But, apart from the Creed, we must seek for a surer exposition of Christ’s descent to hell: and the word of God furnishes us with one not only pious and holy, but replete with excellent consolation. Nothing had been done if Christ had only endured corporeal death. In order to interpose between us and God’s anger, and satisfy his righteous judgment, it was necessary that he should feel the weight of divine vengeance. Whence also it was necessary that he should engage, as it were, at close quarters with the powers of hell and the horrors of eternal death. We lately quoted from the Prophet, that the “chastisement of our peace was laid upon him” that he “was bruised for our iniquities” that he “bore our infirmities;” expressions which intimate, that, like a sponsor and surety for the guilty, and, as it were, subjected to condemnation, he undertook and paid all the penalties which must have been exacted from them, the only exception being, that the pains of death could not hold him. Hence there is nothing strange in its being said that he descended to hell, seeing he endured the death which is inflicted on the wicked by an angry God. It is frivolous and ridiculous to object that in this way the order is perverted, it being absurd that an event which preceded burial should be placed after it. But after explaining what Christ endured in the sight of man, the Creed appropriately adds the invisible and incomprehensible judgment which he endured before God, to teach us that not only was the body of Christ given up as the price of redemption, but that there was a greater and more excellent price—that he bore in his soul the tortures of condemned and ruined man.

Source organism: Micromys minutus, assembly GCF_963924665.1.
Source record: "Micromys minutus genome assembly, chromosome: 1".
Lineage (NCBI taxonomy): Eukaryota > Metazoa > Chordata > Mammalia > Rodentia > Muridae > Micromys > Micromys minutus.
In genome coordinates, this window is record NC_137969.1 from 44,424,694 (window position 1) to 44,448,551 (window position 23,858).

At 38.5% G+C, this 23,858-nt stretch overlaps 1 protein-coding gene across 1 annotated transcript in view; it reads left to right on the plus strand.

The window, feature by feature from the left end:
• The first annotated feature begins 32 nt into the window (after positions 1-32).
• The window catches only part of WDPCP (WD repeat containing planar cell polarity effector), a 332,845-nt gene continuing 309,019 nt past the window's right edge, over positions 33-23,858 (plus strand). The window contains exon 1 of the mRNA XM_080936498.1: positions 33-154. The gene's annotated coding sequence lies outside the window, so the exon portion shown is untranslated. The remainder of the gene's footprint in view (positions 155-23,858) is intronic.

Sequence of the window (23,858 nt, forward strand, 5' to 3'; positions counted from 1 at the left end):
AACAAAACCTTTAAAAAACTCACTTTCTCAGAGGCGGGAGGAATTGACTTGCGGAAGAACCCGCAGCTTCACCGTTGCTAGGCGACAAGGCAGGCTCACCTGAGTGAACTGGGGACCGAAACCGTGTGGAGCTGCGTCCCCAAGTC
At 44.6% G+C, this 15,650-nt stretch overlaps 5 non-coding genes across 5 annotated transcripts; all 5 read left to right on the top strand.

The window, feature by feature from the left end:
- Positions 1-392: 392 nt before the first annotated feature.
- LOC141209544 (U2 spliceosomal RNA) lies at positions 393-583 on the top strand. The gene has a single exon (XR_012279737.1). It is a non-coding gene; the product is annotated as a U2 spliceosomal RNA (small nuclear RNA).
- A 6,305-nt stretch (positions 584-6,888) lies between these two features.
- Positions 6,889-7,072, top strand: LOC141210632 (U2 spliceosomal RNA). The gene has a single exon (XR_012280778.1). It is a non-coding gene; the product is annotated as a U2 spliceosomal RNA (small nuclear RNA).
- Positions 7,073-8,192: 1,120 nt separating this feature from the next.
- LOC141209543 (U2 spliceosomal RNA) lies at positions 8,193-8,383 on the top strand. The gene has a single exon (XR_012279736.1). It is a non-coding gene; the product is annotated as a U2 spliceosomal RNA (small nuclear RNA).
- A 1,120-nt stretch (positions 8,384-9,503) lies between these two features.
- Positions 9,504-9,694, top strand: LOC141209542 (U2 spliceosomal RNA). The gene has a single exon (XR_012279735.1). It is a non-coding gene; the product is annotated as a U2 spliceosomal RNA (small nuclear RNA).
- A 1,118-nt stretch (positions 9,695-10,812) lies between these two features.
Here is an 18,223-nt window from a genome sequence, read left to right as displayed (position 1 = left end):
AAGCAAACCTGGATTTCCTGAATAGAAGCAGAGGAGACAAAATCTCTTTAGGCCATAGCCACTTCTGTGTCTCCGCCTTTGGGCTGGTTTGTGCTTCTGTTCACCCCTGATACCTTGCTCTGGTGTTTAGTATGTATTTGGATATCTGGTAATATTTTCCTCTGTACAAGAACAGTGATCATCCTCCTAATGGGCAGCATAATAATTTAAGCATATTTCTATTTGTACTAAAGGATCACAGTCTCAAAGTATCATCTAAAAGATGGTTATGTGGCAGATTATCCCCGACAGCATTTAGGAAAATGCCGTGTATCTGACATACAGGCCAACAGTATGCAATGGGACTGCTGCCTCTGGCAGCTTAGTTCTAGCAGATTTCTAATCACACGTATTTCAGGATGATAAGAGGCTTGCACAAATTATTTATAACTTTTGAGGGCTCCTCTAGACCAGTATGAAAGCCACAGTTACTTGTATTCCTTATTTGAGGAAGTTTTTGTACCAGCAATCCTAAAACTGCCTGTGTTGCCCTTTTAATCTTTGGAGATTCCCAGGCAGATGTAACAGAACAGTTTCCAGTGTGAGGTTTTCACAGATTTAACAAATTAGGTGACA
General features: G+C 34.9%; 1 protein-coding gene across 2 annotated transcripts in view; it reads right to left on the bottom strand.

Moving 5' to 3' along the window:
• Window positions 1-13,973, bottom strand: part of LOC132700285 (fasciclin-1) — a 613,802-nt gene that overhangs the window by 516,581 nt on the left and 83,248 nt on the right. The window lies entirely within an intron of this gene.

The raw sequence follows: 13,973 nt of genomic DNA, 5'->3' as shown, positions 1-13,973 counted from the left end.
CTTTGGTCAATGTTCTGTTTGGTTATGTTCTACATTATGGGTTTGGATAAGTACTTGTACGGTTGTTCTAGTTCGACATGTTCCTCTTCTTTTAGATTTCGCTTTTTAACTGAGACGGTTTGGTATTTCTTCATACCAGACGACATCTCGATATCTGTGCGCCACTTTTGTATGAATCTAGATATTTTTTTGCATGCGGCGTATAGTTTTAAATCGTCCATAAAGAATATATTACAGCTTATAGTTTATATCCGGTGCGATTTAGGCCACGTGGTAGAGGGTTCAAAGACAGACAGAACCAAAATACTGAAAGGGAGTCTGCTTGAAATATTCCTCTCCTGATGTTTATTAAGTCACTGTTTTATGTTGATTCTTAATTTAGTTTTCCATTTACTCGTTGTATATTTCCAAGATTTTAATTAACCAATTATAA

11. Defense of this explanations from Scripture passages